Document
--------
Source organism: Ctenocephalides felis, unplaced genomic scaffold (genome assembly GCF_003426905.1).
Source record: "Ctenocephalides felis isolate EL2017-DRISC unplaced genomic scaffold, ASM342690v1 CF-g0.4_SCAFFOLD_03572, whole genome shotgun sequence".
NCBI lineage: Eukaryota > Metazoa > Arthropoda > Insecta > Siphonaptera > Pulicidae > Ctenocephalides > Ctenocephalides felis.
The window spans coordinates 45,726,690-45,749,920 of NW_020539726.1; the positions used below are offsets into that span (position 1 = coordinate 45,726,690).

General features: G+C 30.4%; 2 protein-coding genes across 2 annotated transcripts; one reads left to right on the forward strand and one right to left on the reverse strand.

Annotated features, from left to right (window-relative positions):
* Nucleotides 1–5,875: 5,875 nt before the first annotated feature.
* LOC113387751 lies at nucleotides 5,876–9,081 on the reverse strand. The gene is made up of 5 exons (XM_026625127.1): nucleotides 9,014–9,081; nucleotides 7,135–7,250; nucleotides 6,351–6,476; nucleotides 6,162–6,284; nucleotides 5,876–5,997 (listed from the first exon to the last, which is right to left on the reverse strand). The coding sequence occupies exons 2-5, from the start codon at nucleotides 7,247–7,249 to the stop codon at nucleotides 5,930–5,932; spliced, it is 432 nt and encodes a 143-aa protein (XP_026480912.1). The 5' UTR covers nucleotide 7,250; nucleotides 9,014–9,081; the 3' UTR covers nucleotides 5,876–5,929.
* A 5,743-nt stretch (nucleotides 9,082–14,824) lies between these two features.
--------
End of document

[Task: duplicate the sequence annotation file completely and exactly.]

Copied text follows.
Source organism: Ctenocephalides felis, unplaced genomic scaffold (genome assembly GCF_003426905.1).
Source record: "Ctenocephalides felis isolate EL2017-DRISC unplaced genomic scaffold, ASM342690v1 CF-g0.4_SCAFFOLD_03572, whole genome shotgun sequence".
NCBI lineage: Eukaryota > Metazoa > Arthropoda > Insecta > Siphonaptera > Pulicidae > Ctenocephalides > Ctenocephalides felis.
The window spans coordinates 45,726,690-45,749,920 of NW_020539726.1; the positions used below are offsets into that span (position 1 = coordinate 45,726,690).

General features: G+C 30.4%; 2 protein-coding genes across 2 annotated transcripts; one reads left to right on the forward strand and one right to left on the reverse strand.

Annotated features, from left to right (window-relative positions):
* Nucleotides 1–5,875: 5,875 nt before the first annotated feature.
* LOC113387751 lies at nucleotides 5,876–9,081 on the reverse strand. The gene is made up of 5 exons (XM_026625127.1): nucleotides 9,014–9,081; nucleotides 7,135–7,250; nucleotides 6,351–6,476; nucleotides 6,162–6,284; nucleotides 5,876–5,997 (listed from the first exon to the last, which is right to left on the reverse strand). The coding sequence occupies exons 2-5, from the start codon at nucleotides 7,247–7,249 to the stop codon at nucleotides 5,930–5,932; spliced, it is 432 nt and encodes a 143-aa protein (XP_026480912.1). The 5' UTR covers nucleotide 7,250; nucleotides 9,014–9,081; the 3' UTR covers nucleotides 5,876–5,929.
* A 5,743-nt stretch (nucleotides 9,082–14,824) lies between these two features.